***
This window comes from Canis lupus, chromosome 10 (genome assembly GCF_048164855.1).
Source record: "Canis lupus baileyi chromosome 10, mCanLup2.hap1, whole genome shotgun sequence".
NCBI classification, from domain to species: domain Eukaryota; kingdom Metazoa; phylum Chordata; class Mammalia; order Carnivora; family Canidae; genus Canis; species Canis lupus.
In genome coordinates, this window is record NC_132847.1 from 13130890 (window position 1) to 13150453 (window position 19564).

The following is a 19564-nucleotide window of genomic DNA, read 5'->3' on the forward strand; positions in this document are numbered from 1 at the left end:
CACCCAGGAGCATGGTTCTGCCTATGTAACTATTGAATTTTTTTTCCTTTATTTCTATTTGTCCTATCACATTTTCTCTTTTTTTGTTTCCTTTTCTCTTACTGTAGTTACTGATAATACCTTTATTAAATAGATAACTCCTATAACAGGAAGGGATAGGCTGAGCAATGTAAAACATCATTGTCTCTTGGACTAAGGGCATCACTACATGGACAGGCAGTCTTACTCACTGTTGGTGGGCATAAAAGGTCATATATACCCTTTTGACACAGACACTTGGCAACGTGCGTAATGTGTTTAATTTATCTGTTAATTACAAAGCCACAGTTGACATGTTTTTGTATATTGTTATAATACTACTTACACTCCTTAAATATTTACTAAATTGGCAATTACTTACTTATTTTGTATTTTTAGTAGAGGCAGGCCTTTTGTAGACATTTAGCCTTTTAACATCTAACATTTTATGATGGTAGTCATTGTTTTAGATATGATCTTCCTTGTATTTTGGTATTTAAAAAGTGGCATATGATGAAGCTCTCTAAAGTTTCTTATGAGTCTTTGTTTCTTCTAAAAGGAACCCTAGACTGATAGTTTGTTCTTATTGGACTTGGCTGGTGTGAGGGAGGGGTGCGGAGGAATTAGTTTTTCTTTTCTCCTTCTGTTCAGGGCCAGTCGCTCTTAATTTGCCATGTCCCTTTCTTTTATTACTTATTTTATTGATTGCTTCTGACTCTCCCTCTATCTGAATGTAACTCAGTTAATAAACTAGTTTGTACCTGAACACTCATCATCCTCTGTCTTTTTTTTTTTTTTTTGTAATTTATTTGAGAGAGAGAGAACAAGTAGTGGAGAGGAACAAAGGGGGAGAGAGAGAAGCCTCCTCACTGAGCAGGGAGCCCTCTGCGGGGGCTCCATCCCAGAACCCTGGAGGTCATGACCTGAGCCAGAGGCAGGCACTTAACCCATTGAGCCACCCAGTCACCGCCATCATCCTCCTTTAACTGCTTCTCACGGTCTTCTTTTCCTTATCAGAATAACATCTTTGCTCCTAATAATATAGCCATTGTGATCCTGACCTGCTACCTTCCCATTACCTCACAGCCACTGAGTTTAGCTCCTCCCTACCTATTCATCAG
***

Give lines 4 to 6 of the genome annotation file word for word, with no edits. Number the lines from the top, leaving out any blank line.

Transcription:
In genome coordinates, this window is record NC_132847.1 from 13130890 (window position 1) to 13150453 (window position 19564).

The following is a 19564-nucleotide window of genomic DNA, read 5'->3' on the forward strand; positions in this document are numbered from 1 at the left end:
CACCCAGGAGCATGGTTCTGCCTATGTAACTATTGAATTTTTTTTCCTTTATTTCTATTTGTCCTATCACATTTTCTCTTTTTTTGTTTCCTTTTCTCTTACTGTAGTTACTGATAATACCTTTATTAAATAGATAACTCCTATAACAGGAAGGGATAGGCTGAGCAATGTAAAACATCATTGTCTCTTGGACTAAGGGCATCACTACATGGACAGGCAGTCTTACTCACTGTTGGTGGGCATAAAAGGTCATATATACCCTTTTGACACAGACACTTGGCAACGTGCGTAATGTGTTTAATTTATCTGTTAATTACAAAGCCACAGTTGACATGTTTTTGTATATTGTTATAATACTACTTACACTCCTTAAATATTTACTAAATTGGCAATTACTTACTTATTTTGTATTTTTAGTAGAGGCAGGCCTTTTGTAGACATTTAGCCTTTTAACATCTAACATTTTATGATGGTAGTCATTGTTTTAGATATGATCTTCCTTGTATTTTGGTATTTAAAAAGTGGCATATGATGAAGCTCTCTAAAGTTTCTTATGAGTCTTTGTTTCTTCTAAAAGGAACCCTAGACTGATAGTTTGTTCTTATTGGACTTGGCTGGTGTGAGGGAGGGGTGCGGAGGAATTAGTTTTTCTTTTCTCCTTCTGTTCAGGGCCAGTCGCTCTTAATTTGCCATGTCCCTTTCTTTTATTACTTATTTTATTGATTGCTTCTGACTCTCCCTCTATCTGAATGTAACTCAGTTAATAAACTAGTTTGTACCTGAACACTCATCATCCTCTGTCTTTTTTTTTTTTTTTTGTAATTTATTTGAGAGAGAGAGAACAAGTAGTGGAGAGGAACAAAGGGGGAGAGAGAGAAGCCTCCTCACTGAGCAGGGAGCCCTCTGCGGGGGCTCCATCCCAGAACCCTGGAGGTCATGACCTGAGCCAGAGGCAGGCACTTAACCCATTGAGCCACCCAGTCACCGCCATCATCCTCCTTTAACTGCTTCTCACGGTCTTCTTTTCCTTATCAGAATAACATCTTTGCTCCTAATAATATAGCCATTGTGATCCTGACCTGCTACCTTCCCATTACCTCACAGCCACTGAGTTTAGCTCCTCCCTACCTATTCATCAG